“A tablet a day and what I could do was limitless. I learned to play the piano in three days. Math became useful. (…) Even half-listening to any language, I became fluent. (…) Everything I had ever read, heard, seen was now organized and available.”
The above passage is not from my personal diary. These lines are from the 2011 blockbuster Limitless, a popular movie depicting the tribulations of a young writer who discovers a pharmaceutical enhancer that unleashes his cognitive capabilities. Despite some scientific approximations in the ideas put forward in the synopsis, the movie clearly illustrates one of people’s wildest dreams, in our increasingly competitive societies: discovering an efficient means to enhance cognition. The miracle pill is not here yet, and improving one’s cognitive function is not going to be effortless in the near future. Yet, new trends in behavioral interventions offer a promising venue for cognitive training.
The recent craze for so-called brain training demonstrates the popular interest for cognitive enhancement. Logically, this trend is reflected in massive funding opportunities around experimental studies of cognitive training, either pharmaceutical or behavioral, clearly indicating the excitement surrounding this field of research and its potential to spill over numerous applied domains.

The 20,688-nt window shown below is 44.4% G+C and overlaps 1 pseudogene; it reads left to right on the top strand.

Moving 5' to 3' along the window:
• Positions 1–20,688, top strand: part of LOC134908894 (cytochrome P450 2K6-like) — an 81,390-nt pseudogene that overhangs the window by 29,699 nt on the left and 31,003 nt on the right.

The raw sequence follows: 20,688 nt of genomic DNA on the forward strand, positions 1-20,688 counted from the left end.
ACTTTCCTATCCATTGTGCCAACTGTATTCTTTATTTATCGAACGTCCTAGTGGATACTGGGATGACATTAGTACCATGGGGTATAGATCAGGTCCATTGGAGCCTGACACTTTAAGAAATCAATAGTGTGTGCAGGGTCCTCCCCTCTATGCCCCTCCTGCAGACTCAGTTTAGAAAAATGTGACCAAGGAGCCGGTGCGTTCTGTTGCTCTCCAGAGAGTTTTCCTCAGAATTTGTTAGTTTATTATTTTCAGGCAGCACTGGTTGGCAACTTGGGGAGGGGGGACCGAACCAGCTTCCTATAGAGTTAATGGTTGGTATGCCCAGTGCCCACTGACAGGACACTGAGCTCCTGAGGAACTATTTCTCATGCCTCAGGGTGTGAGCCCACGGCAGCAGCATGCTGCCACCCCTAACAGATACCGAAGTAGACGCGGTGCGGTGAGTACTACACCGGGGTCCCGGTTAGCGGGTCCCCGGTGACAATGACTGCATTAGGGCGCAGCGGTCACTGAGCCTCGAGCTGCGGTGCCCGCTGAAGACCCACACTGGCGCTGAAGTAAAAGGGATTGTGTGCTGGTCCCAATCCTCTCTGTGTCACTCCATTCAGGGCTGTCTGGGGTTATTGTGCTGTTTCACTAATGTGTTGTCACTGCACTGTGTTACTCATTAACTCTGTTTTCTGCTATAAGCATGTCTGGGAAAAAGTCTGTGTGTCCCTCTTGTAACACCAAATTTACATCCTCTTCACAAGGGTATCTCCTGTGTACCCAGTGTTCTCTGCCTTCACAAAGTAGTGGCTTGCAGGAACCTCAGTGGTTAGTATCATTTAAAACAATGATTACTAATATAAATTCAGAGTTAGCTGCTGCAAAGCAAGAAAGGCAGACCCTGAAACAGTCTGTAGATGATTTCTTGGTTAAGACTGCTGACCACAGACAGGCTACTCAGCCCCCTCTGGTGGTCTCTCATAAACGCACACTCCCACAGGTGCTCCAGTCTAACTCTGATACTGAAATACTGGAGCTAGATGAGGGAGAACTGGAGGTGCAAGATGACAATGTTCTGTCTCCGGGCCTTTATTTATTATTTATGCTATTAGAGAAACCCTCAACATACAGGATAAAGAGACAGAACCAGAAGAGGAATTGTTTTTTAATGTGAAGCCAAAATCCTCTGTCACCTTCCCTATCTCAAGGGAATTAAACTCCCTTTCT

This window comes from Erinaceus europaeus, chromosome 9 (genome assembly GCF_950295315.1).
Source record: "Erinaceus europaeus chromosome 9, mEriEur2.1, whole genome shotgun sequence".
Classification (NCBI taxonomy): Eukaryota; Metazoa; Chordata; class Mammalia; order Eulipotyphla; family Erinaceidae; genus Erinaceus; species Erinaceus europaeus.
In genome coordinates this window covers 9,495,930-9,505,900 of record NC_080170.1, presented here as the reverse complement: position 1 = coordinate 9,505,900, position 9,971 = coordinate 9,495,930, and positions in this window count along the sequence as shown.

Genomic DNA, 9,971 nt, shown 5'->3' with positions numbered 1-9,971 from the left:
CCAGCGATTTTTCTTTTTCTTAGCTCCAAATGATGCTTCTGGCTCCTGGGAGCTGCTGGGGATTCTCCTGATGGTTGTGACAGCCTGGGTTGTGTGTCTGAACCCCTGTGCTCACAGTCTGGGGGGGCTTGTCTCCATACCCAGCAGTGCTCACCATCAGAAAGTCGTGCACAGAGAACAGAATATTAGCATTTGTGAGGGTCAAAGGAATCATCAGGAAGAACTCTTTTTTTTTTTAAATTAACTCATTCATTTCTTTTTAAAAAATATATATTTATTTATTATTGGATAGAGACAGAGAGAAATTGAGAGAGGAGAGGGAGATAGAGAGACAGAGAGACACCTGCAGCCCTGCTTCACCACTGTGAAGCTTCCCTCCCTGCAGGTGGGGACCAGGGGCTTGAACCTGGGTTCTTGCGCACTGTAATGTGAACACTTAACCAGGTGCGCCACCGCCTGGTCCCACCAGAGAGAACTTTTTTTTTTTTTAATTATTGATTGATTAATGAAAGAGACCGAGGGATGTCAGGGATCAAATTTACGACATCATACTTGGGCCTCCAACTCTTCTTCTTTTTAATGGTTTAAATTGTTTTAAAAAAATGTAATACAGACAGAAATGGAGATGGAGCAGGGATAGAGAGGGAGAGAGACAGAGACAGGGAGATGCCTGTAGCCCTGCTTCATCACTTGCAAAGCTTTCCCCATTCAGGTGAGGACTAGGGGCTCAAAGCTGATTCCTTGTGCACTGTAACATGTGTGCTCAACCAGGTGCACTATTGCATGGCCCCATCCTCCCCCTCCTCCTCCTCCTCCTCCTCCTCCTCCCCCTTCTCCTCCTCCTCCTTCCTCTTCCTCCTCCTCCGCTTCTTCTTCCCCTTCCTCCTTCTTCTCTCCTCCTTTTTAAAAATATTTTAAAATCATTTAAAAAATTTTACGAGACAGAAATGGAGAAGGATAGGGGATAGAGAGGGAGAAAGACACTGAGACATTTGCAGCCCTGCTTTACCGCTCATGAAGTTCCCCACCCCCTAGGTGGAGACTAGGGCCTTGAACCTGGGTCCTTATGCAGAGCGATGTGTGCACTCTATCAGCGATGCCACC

Yet how can cognition, in essence general and ubiquitous, be trained with a specific program? It seems somewhat counterintuitive to expect changes transferable to many everyday tasks from training in a single activity. Two main behavioral approaches have emerged in the cognitive enhancement paradigm, based on cognitive training and physical exercise, respectively. Both have demonstrated interesting findings, but lack clear transfer to a wide variety of tasks. In contrast with these rather restricted paradigms, we propose a novel approach, based on complex motor training (Moreau & Conway, 2013). Motor activities with high cognitive demands can be optimal to enhance cognition, with limited risks in terms of ratio involvement-reward. Besides the cognitive outcomes, motor activities also induce important health benefits, supported by decades of research on physical exercise. In line with this idea, our latest experimental findings demonstrate that combining cognitive and physical demands within ad hoc activities represents an optimal way to target wide and general cognitive improvements (Moreau, Morrison, & Conway, under review).